System Benchmarks: Cinebench / PCMark 8 / WPrime
CineBench R15 64-bit
The latest benchmark from MAXON, Cinebench R15 makes use of all your system's processing power to render a photorealistic 3D scene using various different algorithms to stress all available processor cores. The test scene contains approximately 2,000 objects containing more than 300,000 total polygons and uses sharp and blurred reflections, area lights and shadows, procedural shaders, antialiasing, and much more. This particular benchmarking can measure systems with up to 64 processor threads. The result is given in points (pts). The higher the number, the faster your processor.
PCMark 8 is the latest iteration of Futuremark’s system benchmark franchise. It generates an overall score based upon system performance with all components being stressed in one way or another. The result is posted as a generalized score. In this case, we didn’t use the Accelerated benchmark but rather just used the standard Computational results which cut out OpenCL from the equation.
wPrime is a leading multithreaded benchmark for x86 processors that tests your processor performance by calculating square roots with a recursive call of Newton's method for estimating functions, with f(x)=x2-k, where k is the number we're squaring, until Sgn(f(x)/f'(x)) does not equal that of the previous iteration, starting with an estimation of k/2. It then uses an iterative calling of the estimation method a set amount of times to increase the accuracy of the results. It then confirms that n(k)2=k to ensure the calculation was correct. It repeats this for all numbers from 1 to the requested maximum. This is a highly multi-threaded workload. Below are the scores for the 1024M benchmark.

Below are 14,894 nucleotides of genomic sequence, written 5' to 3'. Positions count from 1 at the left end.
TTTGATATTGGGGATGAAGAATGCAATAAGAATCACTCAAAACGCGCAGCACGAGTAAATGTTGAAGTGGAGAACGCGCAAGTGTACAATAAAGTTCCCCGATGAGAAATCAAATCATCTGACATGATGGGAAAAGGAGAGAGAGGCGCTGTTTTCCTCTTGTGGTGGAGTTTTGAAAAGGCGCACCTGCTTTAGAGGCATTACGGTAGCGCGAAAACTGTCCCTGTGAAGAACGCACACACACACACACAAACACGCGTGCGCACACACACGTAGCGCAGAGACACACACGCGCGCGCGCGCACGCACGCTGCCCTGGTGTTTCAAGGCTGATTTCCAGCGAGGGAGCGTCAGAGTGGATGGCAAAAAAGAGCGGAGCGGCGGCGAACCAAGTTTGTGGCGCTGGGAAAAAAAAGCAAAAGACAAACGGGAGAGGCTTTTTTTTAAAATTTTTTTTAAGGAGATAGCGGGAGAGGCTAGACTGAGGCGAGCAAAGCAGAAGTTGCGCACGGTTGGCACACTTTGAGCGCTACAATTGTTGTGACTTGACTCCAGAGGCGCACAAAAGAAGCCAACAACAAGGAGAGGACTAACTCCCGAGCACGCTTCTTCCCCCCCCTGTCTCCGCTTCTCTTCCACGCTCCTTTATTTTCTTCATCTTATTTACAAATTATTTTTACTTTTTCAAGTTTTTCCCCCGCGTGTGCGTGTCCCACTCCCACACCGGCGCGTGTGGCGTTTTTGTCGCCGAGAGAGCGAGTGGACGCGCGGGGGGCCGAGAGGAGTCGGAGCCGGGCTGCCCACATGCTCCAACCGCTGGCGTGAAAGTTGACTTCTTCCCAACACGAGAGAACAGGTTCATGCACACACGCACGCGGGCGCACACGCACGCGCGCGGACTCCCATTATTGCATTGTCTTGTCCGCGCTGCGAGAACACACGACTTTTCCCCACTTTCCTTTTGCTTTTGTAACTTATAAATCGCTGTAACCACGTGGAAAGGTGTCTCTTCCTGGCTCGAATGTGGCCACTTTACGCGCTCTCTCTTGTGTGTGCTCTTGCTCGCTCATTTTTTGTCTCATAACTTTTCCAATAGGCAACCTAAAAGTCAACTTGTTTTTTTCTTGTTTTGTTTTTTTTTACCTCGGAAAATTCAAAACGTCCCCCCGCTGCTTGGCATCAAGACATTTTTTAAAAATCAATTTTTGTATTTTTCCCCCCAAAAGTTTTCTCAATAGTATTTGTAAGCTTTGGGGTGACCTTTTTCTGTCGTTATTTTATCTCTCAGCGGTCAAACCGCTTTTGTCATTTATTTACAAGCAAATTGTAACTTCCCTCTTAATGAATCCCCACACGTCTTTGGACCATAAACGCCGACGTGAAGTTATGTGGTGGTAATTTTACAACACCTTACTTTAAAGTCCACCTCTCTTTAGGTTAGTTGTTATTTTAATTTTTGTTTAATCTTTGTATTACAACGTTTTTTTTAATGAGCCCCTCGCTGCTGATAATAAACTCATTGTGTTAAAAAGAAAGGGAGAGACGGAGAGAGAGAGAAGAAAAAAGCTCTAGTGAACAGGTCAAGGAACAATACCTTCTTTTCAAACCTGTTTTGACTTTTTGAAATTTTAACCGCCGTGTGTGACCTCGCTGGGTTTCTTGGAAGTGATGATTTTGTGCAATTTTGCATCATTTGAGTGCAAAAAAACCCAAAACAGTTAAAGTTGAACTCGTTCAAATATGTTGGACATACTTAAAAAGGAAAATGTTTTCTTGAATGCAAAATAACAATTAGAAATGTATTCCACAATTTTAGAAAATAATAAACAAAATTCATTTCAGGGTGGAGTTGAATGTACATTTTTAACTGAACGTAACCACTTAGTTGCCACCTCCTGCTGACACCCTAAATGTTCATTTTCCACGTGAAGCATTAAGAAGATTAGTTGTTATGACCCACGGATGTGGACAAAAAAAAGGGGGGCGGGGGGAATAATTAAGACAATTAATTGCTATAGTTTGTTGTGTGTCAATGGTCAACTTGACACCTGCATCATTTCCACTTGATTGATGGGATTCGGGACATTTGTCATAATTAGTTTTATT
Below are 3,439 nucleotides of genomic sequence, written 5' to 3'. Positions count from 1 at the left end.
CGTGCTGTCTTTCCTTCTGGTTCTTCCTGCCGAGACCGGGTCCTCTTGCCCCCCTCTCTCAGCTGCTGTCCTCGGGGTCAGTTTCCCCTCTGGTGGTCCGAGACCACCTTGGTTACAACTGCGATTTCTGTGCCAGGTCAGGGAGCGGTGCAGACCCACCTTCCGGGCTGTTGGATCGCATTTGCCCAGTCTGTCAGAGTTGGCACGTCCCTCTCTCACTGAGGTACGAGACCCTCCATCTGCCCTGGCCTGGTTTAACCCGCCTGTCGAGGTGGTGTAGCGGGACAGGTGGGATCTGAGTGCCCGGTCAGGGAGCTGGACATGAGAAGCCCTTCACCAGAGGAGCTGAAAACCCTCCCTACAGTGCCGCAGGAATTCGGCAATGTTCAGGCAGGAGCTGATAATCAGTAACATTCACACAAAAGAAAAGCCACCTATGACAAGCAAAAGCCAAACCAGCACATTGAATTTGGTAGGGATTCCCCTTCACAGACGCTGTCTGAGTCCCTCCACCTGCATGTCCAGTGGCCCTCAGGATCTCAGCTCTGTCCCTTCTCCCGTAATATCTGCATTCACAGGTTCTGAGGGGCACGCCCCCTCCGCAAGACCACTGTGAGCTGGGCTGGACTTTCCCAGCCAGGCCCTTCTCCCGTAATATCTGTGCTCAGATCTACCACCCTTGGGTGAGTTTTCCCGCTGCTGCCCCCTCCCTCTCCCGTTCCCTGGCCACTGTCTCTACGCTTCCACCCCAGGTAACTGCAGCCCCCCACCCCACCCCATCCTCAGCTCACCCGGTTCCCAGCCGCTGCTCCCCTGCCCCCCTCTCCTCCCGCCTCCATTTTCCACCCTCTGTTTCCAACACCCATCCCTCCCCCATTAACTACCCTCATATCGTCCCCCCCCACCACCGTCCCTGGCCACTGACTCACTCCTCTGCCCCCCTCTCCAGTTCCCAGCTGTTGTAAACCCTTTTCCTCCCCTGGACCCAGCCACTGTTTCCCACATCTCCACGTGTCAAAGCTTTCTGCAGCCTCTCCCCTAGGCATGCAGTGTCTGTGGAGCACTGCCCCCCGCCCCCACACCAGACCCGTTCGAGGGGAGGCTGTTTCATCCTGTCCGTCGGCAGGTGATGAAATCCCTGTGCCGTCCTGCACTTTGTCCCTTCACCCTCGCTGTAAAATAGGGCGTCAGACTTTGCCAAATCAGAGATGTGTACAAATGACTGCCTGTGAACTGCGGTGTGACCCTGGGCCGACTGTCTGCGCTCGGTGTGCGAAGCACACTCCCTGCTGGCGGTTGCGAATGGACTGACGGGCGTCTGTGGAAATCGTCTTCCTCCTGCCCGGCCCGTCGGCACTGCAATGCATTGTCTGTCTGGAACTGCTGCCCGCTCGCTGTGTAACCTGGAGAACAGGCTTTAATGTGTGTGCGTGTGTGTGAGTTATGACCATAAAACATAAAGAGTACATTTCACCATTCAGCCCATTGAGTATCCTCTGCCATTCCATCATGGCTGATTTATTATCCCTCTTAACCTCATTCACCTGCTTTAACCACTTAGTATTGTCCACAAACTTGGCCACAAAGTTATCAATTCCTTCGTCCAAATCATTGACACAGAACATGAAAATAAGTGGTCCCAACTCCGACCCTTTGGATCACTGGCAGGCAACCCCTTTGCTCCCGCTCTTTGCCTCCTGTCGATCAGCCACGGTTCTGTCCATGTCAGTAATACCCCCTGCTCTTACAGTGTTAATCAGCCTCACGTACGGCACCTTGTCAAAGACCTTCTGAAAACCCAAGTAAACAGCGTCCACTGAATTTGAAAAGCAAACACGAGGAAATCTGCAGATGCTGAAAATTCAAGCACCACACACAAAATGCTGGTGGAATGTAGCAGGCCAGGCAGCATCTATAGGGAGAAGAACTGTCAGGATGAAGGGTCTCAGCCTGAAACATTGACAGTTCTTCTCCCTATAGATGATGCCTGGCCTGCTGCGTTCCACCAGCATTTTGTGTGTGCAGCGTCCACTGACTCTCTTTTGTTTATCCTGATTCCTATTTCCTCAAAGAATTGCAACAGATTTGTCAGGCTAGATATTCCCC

Now we come into some interesting results, particularly for that inexpensive little i3-6100. Since Cinebench is Hyperthreading-aware, you would expect the i3 to perform quite well and it does, particularly when compared against i3-series Haswell processors. However, without those four physical cores and the cache bandwidth available to higher end i5 CPU’s it falls behind in heavily threaded rendering workloads.
As for the i5 Skylake-S processors, they fill the gap between expensive i7-6700K and the i3-series perfectly but the $20 extra you pay for the 6500 doesn’t lead to particularly better results in Cinebench.
Moving on to PCMark and the situation becomes drastically different. Here we can see the results are more platform-specific with the three Skylake-S CPUs clustered around the same area. However, since this benchmark puts emphasis on additional single core workloads alongside multi-core tests, the i3-6100’s higher frequency allows it to vault right into the thick of things. Once again, AMD’s APU’s show their weakness and are clustered towards the bottom of the charts.
Finally there’s WPrime which shows results for all three processors that are very much in line with Cinebench. This leads to the i3-6100 falling behind since, despite not including Turbo Boost, it still downclocks to a lower level when its two cores are fully loaded.
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